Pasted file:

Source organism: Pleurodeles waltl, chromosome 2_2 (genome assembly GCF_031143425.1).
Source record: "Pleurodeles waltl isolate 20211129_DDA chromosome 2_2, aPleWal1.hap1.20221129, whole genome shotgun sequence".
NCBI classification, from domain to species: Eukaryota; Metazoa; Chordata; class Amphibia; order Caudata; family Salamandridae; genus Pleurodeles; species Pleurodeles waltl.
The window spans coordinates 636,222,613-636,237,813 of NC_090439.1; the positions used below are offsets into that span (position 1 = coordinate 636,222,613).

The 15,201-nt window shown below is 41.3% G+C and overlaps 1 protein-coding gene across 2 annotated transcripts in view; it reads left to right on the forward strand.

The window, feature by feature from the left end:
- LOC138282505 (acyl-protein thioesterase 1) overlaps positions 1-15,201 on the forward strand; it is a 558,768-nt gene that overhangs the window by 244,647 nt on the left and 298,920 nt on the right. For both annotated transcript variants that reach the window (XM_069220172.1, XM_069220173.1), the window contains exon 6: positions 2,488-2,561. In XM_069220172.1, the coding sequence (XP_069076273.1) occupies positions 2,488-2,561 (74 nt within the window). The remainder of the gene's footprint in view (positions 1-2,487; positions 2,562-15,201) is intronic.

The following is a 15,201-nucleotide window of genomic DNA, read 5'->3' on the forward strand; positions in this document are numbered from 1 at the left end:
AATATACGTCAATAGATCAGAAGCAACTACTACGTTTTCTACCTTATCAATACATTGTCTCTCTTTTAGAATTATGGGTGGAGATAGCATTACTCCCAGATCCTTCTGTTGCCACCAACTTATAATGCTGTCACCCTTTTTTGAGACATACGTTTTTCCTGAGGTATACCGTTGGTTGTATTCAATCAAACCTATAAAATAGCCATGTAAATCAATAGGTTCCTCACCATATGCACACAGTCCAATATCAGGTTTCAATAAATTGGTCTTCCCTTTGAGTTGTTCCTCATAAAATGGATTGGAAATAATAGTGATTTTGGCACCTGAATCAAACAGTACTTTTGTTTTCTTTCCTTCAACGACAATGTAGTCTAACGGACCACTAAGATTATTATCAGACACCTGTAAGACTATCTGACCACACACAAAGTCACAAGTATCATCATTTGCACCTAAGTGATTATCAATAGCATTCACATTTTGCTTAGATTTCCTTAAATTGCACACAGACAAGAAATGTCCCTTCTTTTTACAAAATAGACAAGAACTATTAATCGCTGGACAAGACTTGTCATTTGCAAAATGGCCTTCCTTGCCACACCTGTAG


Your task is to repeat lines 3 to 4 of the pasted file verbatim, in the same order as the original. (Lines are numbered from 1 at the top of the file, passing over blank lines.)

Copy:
NCBI classification, from domain to species: Eukaryota; Metazoa; Chordata; class Amphibia; order Caudata; family Salamandridae; genus Pleurodeles; species Pleurodeles waltl.
The window spans coordinates 636,222,613-636,237,813 of NC_090439.1; the positions used below are offsets into that span (position 1 = coordinate 636,222,613).